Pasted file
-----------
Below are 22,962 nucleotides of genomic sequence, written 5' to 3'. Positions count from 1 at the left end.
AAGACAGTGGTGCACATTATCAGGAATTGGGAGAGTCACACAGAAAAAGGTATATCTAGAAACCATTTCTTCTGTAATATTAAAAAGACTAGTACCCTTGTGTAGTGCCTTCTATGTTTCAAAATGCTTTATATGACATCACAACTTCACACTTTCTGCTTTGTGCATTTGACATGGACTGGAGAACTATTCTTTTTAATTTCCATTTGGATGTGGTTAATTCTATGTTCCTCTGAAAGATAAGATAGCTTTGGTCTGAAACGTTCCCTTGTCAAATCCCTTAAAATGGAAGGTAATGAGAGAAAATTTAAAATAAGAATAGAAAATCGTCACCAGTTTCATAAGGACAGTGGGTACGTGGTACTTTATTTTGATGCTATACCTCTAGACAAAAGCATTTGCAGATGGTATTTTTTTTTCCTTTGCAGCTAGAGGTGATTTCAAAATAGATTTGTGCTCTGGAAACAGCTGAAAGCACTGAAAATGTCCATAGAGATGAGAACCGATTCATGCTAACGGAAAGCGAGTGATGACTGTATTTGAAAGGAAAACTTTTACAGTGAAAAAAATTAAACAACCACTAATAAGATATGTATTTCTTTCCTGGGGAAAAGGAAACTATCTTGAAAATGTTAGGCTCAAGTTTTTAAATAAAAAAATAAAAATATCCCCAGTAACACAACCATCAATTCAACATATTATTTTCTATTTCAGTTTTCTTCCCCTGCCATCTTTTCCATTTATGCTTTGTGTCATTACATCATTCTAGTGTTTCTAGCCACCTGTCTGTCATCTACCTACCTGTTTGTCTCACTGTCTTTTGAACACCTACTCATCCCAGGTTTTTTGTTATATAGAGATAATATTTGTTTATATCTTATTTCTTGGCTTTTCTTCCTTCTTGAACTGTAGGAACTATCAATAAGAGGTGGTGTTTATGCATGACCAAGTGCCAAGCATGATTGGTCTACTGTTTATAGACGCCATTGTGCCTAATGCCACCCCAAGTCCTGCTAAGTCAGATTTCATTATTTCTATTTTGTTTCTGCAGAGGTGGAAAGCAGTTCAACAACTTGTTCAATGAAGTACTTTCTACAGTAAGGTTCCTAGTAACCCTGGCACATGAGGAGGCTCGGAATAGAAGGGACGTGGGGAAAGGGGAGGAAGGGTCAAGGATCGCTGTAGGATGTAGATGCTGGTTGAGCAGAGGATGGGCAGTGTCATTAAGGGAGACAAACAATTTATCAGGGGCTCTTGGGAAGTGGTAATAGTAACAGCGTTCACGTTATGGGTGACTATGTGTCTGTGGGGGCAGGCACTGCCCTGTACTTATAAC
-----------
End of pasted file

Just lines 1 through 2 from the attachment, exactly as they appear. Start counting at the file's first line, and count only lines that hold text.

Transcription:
Below are 22,962 nucleotides of genomic sequence, written 5' to 3'. Positions count from 1 at the left end.
AAGACAGTGGTGCACATTATCAGGAATTGGGAGAGTCACACAGAAAAAGGTATATCTAGAAACCATTTCTTCTGTAATATTAAAAAGACTAGTACCCTTGTGTAGTGCCTTCTATGTTTCAAAATGCTTTATATGACATCACAACTTCACACTTTCTGCTTTGTGCATTTGACATGGACTGGAGAACTATTCTTTTTAATTTCCATTTGGATGTGGTTAATTCTATGTTCCTCTGAAAGATAAGATAGCTTTGGTCTGAAACGTTCCCTTGTCAAATCCCTTAAAATGGAAGGTAATGAGAGAAAATTTAAAATAAGAATAGAAAATCGTCACCAGTTTCATAAGGACAGTGGGTACGTGGTACTTTATTTTGATGCTATACCTCTAGACAAAAGCATTTGCAGATGGTATTTTTTTTTCCTTTGCAGCTAGAGGTGATTTCAAAATAGATTTGTGCTCTGGAAACAGCTGAAAGCACTGAAAATGTCCATAGAGATGAGAACCGATTCATGCTAACGGAAAGCGAGTGATGACTGTATTTGAAAGGAAAACTTTTACAGTGAAAAAAATTAAACAACCACTAATAAGATATGTATTTCTTTCCTGGGGAAAAGGAAACTATCTTGAAAATGTTAGGCTCAAGTTTTTAAATAAAAAAATAAAAATATCCCCAGTAACACAACCATCAATTCAACATATTATTTTCTATTTCAGTTTTCTTCCCCTGCCATCTTTTCCATTTATGCTTTGTGTCATTACATCATTCTAGTGTTTCTAGCCACCTGTCTGTCATCTACCTACCTGTTTGTCTCACTGTCTTTTGAACACCTACTCATCCCAGGTTTTTTGTTATATAGAGATAATATTTGTTTATATCTTATTTCTTGGCTTTTCTTCCTTCTTGAACTGTAGGAACTATCAATAAGAGGTGGTGTTTATGCATGACCAAGTGCCAAGCATGATTGGTCTACTGTTTATAGACGCCATTGTGCCTAATGCCACCCCAAGTCCTGCTAAGTCAGATTTCATTATTTCTATTTTGTTTCTGCAGAGGTGGAAAGCAGTTCAACAACTTGTTCAATGAAGTACTTTCTACAGTAAGGTTCCTAGTAACCCTGGCACATGAGGAGGCTCGGAATAGAAGGGACGTGGGGAAAGGGGAGGAAGGGTCAAGGATCGCTGTAGGATGTAGATGCTGGTTGAGCAGAGGATGGGCAGTGTCATTAAGGGAGACAAACAATTTATCAGGGGCTCTTGGGAAGTGGTAATAGTAACAGCGTTCACGTTATGGGTGACTATGTGTCTGTGGGGGCAGGCACTGCCCTGTACTTATAAC